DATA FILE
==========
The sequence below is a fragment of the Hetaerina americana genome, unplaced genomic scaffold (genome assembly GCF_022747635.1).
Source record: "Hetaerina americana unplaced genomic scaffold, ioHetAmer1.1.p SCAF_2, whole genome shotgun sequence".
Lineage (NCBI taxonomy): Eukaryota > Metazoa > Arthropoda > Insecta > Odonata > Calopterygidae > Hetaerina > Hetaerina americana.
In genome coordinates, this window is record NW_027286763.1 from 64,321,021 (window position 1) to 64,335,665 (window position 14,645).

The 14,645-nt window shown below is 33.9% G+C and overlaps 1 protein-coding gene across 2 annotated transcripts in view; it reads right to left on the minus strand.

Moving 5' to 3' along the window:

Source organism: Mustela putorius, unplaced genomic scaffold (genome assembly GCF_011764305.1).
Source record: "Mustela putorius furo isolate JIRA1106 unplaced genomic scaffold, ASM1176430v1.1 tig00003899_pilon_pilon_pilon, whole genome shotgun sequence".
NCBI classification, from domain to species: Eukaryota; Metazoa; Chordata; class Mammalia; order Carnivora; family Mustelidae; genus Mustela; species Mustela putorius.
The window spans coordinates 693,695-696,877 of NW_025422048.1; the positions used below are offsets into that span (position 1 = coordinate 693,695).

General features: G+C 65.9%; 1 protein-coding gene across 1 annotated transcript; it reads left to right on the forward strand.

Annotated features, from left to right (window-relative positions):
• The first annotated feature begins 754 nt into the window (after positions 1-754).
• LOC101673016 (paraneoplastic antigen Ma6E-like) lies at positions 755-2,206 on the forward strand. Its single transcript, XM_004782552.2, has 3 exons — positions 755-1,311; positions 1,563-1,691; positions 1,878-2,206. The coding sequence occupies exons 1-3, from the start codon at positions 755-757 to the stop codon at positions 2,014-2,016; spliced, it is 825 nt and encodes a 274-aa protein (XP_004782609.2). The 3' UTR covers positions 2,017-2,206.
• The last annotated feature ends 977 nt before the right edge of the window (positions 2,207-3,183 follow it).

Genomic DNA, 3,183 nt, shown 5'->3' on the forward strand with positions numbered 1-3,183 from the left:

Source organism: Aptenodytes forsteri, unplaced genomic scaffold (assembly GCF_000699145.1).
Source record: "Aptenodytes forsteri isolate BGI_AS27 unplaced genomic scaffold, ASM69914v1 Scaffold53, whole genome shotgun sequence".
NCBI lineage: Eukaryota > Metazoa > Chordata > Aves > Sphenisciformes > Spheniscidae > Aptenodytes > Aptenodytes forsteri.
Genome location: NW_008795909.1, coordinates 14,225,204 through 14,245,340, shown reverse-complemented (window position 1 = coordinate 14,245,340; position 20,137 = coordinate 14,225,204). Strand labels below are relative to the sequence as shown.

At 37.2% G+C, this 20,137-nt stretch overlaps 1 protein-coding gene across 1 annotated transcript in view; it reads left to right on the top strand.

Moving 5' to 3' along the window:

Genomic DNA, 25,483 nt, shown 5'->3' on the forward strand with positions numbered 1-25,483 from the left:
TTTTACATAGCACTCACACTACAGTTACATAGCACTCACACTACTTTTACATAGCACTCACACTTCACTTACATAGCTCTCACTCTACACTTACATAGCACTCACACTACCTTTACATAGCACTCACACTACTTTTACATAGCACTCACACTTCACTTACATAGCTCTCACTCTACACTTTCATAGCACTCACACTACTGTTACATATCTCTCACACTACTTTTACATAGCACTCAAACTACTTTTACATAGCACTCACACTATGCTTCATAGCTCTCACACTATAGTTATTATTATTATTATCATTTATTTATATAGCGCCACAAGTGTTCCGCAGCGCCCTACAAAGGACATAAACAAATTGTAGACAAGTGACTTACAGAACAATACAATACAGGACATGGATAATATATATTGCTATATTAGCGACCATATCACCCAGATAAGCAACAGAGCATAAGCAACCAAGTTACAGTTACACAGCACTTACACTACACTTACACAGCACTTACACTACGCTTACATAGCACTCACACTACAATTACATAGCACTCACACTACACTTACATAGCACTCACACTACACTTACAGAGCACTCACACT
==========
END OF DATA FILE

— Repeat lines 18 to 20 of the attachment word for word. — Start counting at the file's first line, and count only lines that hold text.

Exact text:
Source record: "Aptenodytes forsteri isolate BGI_AS27 unplaced genomic scaffold, ASM69914v1 Scaffold53, whole genome shotgun sequence".
NCBI lineage: Eukaryota > Metazoa > Chordata > Aves > Sphenisciformes > Spheniscidae > Aptenodytes > Aptenodytes forsteri.
Genome location: NW_008795909.1, coordinates 14,225,204 through 14,245,340, shown reverse-complemented (window position 1 = coordinate 14,245,340; position 20,137 = coordinate 14,225,204). Strand labels below are relative to the sequence as shown.